The other reasons to consider the two-block deviation, SFMTA planners say, are that many bicycle riders have said they deviate on to Page and Pierce anyway, and that Scott would still have reduced car traffic if the street is blocked off to cars in at least one direction, as the agency proposes to do. The motor traffic diverters could be added on Scott at Oak or Fell Streets, creating a dead-end for drivers in one or both directions, preventing them from using Scott as a cut-through route. People walking and biking would still be allowed to filter through in both directions, and the SFMTA has also proposed adding a traffic circle at Scott and Page to calm that intersection further.

Although the proposals to divert motor traffic raised concern from some pro-parking activists at a recent meeting (even though little if any car parking would be removed), the Wiggle proposals seem mostly well-received.

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Caltrans Installs Small Road Diet on Outer San Jose Where Man Was Killed

San Jose Avenue looking south near Alemany Boulevard. Photo: Brian Coyne

Caltrans has converted two general traffic lanes to bike lanes and a center turn lane on a deadly stretch of San Jose Avenue just south of highway 280, where 69-year-old Hector Arana was killed by a driver while crossing the street in March.

Instead of six speed-inducing through lanes, the five-block stretch of San Jose between Alemany Boulevard and Flournoy Street, near the Daly City border, now has four lanes, the same configuration as San Jose to the south. However, it appears that only three of those blocks have bike lanes. Because the street is part of a state highway route, Caltrans has jurisdiction over its design.

“It’s only a few blocks, but hopefully it’s the start of a real commitment by Caltrans to making all of State Route 82 more bike and pedestrian friendly,” said Brian Coyne, who stumbled upon the road diet.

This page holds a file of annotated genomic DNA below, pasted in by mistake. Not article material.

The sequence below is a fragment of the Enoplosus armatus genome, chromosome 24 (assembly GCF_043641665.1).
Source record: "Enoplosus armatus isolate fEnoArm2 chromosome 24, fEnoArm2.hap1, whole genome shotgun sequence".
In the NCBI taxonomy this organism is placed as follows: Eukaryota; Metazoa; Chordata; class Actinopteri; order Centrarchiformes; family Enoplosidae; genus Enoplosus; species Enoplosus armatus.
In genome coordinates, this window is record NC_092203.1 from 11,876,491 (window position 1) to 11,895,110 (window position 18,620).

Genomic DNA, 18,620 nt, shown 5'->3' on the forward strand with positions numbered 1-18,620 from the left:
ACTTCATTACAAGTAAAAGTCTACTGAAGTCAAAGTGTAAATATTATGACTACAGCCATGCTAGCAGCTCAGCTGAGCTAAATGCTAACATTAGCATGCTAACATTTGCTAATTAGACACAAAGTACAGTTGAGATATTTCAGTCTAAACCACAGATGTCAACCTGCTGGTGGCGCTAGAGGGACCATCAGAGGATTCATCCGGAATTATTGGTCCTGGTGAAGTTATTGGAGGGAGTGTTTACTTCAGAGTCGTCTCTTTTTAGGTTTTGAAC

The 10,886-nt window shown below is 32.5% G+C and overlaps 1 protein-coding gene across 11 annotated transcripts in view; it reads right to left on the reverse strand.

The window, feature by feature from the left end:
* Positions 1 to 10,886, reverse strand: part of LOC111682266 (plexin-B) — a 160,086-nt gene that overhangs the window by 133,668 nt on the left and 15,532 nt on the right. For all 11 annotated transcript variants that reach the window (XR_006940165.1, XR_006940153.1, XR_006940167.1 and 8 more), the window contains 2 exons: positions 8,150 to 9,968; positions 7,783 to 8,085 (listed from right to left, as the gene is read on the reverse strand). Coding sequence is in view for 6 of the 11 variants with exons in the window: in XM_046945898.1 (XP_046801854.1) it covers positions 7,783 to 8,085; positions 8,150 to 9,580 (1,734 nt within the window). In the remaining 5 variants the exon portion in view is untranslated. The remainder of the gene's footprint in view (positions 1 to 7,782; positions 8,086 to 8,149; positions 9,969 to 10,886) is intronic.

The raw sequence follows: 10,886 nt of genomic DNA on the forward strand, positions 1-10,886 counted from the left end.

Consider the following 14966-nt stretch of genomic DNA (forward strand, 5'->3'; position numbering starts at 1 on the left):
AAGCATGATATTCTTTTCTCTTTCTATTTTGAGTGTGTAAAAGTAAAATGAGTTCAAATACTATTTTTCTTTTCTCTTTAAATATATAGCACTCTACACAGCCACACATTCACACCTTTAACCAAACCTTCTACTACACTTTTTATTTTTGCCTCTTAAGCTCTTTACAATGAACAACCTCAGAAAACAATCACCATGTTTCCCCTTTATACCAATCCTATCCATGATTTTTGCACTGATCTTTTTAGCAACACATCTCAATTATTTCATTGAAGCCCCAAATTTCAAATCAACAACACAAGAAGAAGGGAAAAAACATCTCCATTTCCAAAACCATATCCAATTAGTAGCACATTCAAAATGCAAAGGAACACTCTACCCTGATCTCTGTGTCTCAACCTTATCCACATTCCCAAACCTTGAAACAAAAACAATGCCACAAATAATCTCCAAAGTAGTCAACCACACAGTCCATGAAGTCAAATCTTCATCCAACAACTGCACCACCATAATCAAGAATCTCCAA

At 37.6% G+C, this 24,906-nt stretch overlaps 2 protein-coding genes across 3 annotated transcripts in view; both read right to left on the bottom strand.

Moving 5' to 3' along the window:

The improvements should have some calming effect on motor traffic on the stretch where Arana was run down in March. In the photo Coyne submitted, it’s unclear if any crosswalk markings were added on San Jose at the intersection with Leibig Street, where Arana was reportedly struck, though “sharks teeth” markings can be seen at the Rice Street crosswalk a block away.

Treatments like road diets and shark’s teeth have been shown to increase the chances that drivers will yield to pedestrians and prevent crashes like the one that killed Arana, which police at the time deemed nothing more than an “unfortunate accident.”

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As SFMTA Looks to Calm Traffic on Scott, Parking Warriors Get Loud

One vision for Scott as rendered by the SF Bicycle Coalition.

The SFMTA held a public meeting last week about how to calm traffic on three blocks of Scott Street along the Wiggle. On the table are design features that would signal drivers to slow down and possibly prevent them from using the street as a cut-through route. Even though planners say the project may remove few, if any, parking spaces, a familiar handful of pro-car activists showed up to fume about the agency’s livable streets projects in general.

The SFMTA held the meeting to get feedback on various treatments to slow car and bicycle traffic on Scott — and there was consensus among attendees that slower traffic was needed to make the street more comfortable for pedestrians, particularly as growing numbers of bike commuters use the crosstown route. Treatments on the table include traffic diverters, which filter out motor vehicle through-traffic but allow for free-flowing bicycle and pedestrian movement and retain access for local car trips. Also under consideration are raised crosswalks, roundabouts and bulb-outs with greenery, and other design changes that calmed residential streets in other cities but aren’t widespread in San Francisco.

“As we’ve been looking into this, we definitely find that there are some [characteristics] that make [Scott] a good candidate to do something a little bit different,” said Miriam Sorrell, a planner at the SFMTA’s Livable Streets subdivision.

Most residents said that crossing streets around the Wiggle was often an uncomfortable experience, and some welcomed a significant change to the status quo. But a few people criticized the diverters because car owners would have to change their routes to access their block when driving, and seemed to believe that most residents own cars (which is not supported by census data).

When the meeting opened up for comments, Jung O’Donnell stood up to loudly denounce what she perceives as the SFMTA’s “war on cars” that she sees as essential to family life: “It makes it so much harder for people like me to live in the city when you’re so anti-car,” O’Donnell told SFMTA staffers. She did not refer specifically to the Scott project.

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Without Traffic Calming, Sunset Blvd. Project a Missed Chance to Save Lives

Sunset Boulevard at Ortega Street. Photo: Google Street View

Six-lane Sunset Boulevard is one of the city’s most dangerous streets to cross, but that won’t change under plans being developed by the SF Public Utilities Commission.